now they were joined together in a "spiritual" union which must have blown 
them away completely. Roger's identification with the Tommy character had 
arisen largely by chance - that new dynamic arose organically. If you check 
the original Tommy album, Roger does NOT sing solely as Tommy, nor ae all of 
the Tommy parts solely assigned to him: Roger-as-Tommy, 
audience-and-band-as-unit, feeding off and back to one another both happened 
organically.

In "Quad", Pete set out to make something similar happen by design: which is 
why he assigned the four themes to the various members of the band. He was 
(ummm, I think) attempting to build on what had happened in live concerts 
during the Tommy era, and make a work of art, with a (here comes that word 
again) "spiritual" context. I also think he was trying to lead the horse to 
water (yikes!) - but failed (even though he was aware of the risks as he 
wrote it : "I have to be careful not to preach" etc...

I've blethered on too long: in short, Pete tried to make "Quad" both reflect 
(and reflect upon) his audience AND show the band that they ALL needed to be 
brave enough to make a journey which might have no known outcome.

They didn't.

And now we have Pino.

And "Baba O'Riley" selling stuff on telly.




Marcus Surrealius (what a great nom-de-plume!) wrote:

>Yes, well that was my contention and then I was busted
>on Drowned. I have always felt Quad was a primer for
>adolescence (sort of), going through step by step the
>things we males (at least) went through in those
>years. And I was far from spiritual then, don't know
>about you. It was sex and drugs and Rock for me. Oh,
>OK, there was that week I was a Jesus Freak...but the
>problem with Christianity is that it won't let you
>have sex and drugs, so...I'd say they lose a lot of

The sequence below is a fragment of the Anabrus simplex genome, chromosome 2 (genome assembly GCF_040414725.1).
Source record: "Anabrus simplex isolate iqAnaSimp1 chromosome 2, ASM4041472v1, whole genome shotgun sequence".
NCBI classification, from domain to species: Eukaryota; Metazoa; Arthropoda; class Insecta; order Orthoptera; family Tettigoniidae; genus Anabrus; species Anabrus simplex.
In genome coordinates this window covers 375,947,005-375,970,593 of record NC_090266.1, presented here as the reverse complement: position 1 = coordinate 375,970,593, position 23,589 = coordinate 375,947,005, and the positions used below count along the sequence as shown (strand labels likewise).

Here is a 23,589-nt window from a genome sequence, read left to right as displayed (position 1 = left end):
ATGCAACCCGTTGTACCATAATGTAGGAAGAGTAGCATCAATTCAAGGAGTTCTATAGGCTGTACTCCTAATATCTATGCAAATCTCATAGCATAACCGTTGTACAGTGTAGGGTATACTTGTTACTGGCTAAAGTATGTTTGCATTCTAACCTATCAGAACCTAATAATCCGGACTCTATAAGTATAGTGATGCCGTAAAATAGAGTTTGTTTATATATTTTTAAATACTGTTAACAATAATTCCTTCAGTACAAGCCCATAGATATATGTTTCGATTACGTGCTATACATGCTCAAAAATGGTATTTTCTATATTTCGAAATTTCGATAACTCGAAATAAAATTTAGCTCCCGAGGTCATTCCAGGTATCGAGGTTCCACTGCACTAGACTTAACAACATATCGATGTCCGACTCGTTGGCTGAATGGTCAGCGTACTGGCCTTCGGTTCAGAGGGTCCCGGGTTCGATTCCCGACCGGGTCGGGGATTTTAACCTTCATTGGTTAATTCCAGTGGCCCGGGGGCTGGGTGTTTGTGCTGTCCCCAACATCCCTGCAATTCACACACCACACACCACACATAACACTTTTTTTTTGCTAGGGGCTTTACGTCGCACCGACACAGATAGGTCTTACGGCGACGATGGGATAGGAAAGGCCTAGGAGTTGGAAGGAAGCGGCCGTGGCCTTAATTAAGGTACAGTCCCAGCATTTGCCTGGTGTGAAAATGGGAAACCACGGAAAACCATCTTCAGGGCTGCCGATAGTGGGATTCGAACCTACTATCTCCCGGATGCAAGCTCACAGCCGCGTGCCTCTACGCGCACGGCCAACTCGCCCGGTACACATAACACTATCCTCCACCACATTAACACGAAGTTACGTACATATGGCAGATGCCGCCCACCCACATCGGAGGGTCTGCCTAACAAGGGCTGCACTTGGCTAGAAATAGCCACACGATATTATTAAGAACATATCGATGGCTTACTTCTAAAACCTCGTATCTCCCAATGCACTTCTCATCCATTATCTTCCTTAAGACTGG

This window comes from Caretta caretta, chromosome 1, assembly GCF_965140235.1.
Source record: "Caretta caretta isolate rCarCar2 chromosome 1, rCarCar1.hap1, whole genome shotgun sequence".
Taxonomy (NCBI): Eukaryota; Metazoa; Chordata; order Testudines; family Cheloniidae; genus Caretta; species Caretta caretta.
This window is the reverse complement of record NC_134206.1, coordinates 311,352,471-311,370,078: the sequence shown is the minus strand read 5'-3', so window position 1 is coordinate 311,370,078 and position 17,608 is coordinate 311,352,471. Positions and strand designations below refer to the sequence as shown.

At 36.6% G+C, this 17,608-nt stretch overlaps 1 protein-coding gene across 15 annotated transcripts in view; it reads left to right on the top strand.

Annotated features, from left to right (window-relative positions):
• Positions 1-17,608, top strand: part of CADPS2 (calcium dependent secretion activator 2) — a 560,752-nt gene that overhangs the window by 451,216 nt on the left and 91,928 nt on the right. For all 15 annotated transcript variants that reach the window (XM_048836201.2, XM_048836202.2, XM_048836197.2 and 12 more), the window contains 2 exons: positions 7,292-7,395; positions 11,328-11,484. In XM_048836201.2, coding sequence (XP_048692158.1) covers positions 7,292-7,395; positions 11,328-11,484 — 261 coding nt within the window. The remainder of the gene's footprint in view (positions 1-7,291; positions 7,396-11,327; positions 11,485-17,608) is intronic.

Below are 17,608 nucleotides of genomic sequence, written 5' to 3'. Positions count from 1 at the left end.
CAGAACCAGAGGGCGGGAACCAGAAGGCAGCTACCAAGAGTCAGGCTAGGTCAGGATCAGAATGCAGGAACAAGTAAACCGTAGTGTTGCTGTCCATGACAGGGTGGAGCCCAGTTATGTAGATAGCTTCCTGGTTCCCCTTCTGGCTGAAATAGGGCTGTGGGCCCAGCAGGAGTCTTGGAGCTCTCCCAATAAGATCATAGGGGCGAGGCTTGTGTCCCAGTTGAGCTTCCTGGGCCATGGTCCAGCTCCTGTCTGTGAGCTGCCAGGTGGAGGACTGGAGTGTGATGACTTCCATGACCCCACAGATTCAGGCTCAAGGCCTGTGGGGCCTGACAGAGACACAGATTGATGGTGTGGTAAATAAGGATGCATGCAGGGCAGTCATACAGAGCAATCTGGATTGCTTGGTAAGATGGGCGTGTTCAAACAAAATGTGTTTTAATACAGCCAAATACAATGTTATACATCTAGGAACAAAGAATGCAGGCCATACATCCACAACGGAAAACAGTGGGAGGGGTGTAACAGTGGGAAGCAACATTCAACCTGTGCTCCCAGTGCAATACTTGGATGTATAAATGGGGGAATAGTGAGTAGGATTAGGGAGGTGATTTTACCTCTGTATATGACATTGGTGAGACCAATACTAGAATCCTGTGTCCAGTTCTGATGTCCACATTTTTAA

>potential members that way.
>
> > Cor blimey!....did that realization come in a
>vision?  ;-)
>
>No, we visited the Baba Center and were graciously
>informed and enlightened as to many aspects of
>Townshend's mindset. I saw the places he wrote Who's
>Next, you know. Saw his cabin (the Lantern Cabin). Saw
>pics of Pete and Karen and the infamous Virginia and
>their kids playing. Meet people who know him like you
>know Kevin. And saw video of Pete.
>It's a fantastic place, and here within 20 minutes of
>my house.
>
> > I was being serious!  "Let the tide in & set me
>free.  I wanna drown."
>
>That can be taken in other ways. Being set free is
>certainly a spiritual concern, no? And if water is
>some sort of metaphor for the stream of spirituality,
>carrying you to the Big G...to drown in his sweet
>sweet love...
>
> > Set me free from this wretched existence.
>
>It still applies. Ask any honestly religious person,
>and they'll tell you they were set free of their
>wretched existance.
>Meanwhile, I'm thinking about how wretched existance
>would be without sex and drugs and Rock. But that's
>me.
>
> > love," but I think Jimmy had other ideas in mind.
>
Wonderful insights. Thank you.

And now I really WILL shut up!